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2 nd International Hearing Loop Conference: Telecoil Panel Linda Kozma-Spytek Research Audiologist Technology Access Program Gallaudet University RERC.

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Presentation on theme: "2 nd International Hearing Loop Conference: Telecoil Panel Linda Kozma-Spytek Research Audiologist Technology Access Program Gallaudet University RERC."— Presentation transcript:

1 2 nd International Hearing Loop Conference: Telecoil Panel Linda Kozma-Spytek Research Audiologist Technology Access Program Gallaudet University RERC - Telecommunications Access RERC – Hearing Enhancement

2 passive amplified Photo used with permission from Oticon, Inc. Sensitivity is determined by its: size and geometry programming gain (amplification) applied Amplified Telecoils consist of a coil and preamplifier preamp increases sensitivity of the telecoil should have RF-interference protection Telecoils A telecoil is a coil of wire around a magnetic metal core that is sensitive to magnetic fields. Approximately 60% of hearing aid fittings in the US include a telecoil, and all cochlear implants have telecoils.

3 Telephones (directly) Landline Phones (corded and cordless) Wireless Devices (basic cell phones, feature phones and smart phones) Hearing Assistive Technology (HAT) Induction Loop Systems (directly) Other HATs (FM/IR) via Neckloops Silhouettes Headsets Audio Devices (telephones, music players, etc.) via Neckloops Silhouettes Headsets Telecoils are used in hearing devices to connect to:

4 Programming Fully programmable memory dedicated for telecoil use: amplification characteristics can be independently adjusted by the audiologist, including mixing input from the telecoil and microphone amplification characteristics can also be preset (manufacturer default telecoil program) Manual: Remote Control Touchless Telecoil Automatic:

5 + Reduce acoustic background noise in all communication settings (- magnetic noise) + Reduce the effects of poor room acoustics (reverberation) in all communication settings + Reduce the effects of distance (level of the speakers voice remains constant regardless of the distance between the hearing aid wearer and the speaker) in settings where the telecoil is part of a hearing assistive technology system (- microphone location) + Eliminate acoustic feedback during telephone coupling Why use telecoil coupling?

6 SPEECH noise reflected sound Induction Loop (IL) System T SPEECH Acoustic Loudspeakers

7 Telecoil Orientation Figures adapted with permission from HyperPhysics by Rod Nave, For best coupling with a telecoil, a magnetic field should cut across all turns in the wire of the telecoil by aligning with the axis of the core. maximum coupling maximum coupling no coupling no coupling

8 horizontal telecoils couple best with axial (horizontal) magnetic field lines of a telephone vertical telecoils couple best with the weaker radial (vertical) magnetic field lines of a telephone vertical telecoils couple best with the vertical magnetic field lines of a room loop Magnetic Field Orientation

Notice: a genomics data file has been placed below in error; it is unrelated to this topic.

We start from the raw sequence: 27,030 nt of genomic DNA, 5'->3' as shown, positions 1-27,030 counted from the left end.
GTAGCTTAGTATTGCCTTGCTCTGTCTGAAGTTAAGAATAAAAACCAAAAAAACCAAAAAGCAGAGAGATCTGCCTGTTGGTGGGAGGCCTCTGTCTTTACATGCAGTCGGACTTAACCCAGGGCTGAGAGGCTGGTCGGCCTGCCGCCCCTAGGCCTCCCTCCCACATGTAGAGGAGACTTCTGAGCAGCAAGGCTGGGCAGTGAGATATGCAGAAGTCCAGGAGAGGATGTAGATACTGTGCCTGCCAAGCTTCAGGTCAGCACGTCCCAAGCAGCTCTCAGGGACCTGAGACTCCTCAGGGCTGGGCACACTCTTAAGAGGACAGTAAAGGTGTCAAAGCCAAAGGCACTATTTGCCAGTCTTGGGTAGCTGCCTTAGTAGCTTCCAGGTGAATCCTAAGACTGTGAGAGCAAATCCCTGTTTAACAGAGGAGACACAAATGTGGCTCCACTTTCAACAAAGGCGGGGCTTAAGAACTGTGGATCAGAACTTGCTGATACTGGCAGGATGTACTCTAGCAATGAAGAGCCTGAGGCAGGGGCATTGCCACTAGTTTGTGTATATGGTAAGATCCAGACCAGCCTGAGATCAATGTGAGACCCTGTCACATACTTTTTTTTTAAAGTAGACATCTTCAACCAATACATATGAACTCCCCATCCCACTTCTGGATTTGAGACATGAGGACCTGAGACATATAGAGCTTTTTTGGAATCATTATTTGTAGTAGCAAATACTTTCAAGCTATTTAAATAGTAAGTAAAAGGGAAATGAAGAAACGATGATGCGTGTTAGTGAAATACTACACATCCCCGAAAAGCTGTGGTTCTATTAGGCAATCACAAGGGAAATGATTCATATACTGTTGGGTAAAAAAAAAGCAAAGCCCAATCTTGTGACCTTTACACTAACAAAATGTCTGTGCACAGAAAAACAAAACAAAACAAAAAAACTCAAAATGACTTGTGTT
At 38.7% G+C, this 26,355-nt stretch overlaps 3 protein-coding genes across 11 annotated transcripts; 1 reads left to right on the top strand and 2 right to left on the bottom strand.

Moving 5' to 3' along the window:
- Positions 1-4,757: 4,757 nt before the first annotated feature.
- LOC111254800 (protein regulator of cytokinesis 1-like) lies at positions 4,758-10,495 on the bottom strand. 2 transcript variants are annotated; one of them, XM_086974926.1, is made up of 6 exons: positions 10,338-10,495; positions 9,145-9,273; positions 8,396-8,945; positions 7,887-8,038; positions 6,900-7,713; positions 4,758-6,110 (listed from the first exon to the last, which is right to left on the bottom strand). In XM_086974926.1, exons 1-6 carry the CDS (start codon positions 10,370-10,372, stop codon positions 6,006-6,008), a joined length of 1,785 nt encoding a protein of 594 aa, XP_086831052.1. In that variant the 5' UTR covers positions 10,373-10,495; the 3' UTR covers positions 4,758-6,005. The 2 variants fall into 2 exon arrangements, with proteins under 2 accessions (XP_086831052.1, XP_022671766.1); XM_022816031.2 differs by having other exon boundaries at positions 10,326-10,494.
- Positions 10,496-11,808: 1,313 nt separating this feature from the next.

9 dB (SPL) equivalent dB (A/m) 90 0 highest axial field strength measured on cordless phone samples IEC specified speech peak field strength for induction loop systems (400 mA/m) C63.19 required minimum axial and radial field strength for wireless devices IEC resulting long-term average level of speech for induction loop systems (100 mA/m) 68 [53]-22 [-37] RS-504 required minimum axial field strength for landline phones [in-use levels are ~15 dB lower] 63 [48]-27 [-42] RS-504 required minimum radial field strength for landline phones [in-use levels are ~15 dB lower] 60-30lowest axial field strength measured on cordless phone samples ANSI S3.22 (1996) - HA quality assurance standard – reference for telecoil sensitivity measurement (31.6 mA/m) 50-40TIA 1083 specified A-weighted magnetic noise maximum field strength of ambient magnetic noise (A-weighted) measured in a parking lot, under power lines field strength of ambient magnetic noise (A-weighted) measured in a living room Source Magnetic Field Strengths

10 Receiver HA (amplified) telecoil + + Net Frequency Response HA Signal Processing = Net Frequency Response Magnetic Source Induction Loop System Telephone

11 Comparison of Magnetic Frequency Responses for Telephones and Audio Loops

12 What needs to be considered for telecoil coupling capability? Source (Magnetic) Requirements: High enough signal strength Low enough noise/distortion level High enough signal to noise ratio Usable field orientations Large enough coverage area Appropriate frequency response Receiver (Telecoil) Requirements: Adequate sensitivity Low enough noise/distortion level High enough signal to noise ratio Usable telecoil orientation Standard frequency response System Verification Goals: To objectively quantify the real-ear performance of the hearing aid in telecoil mode (when coupled to a telephone or hearing assistive technology) in relation to a prescriptive target Need: Level-controllable standard inductive signal sources

13 The contents of this PowerPoint presentation were developed under grants from the Department of Education, NIDRR grant numbers H133E and H133E However, the opinions and content are those of the grantees and do not necessarily represent the policy of the U.S. Department of Education. Acknowledgements


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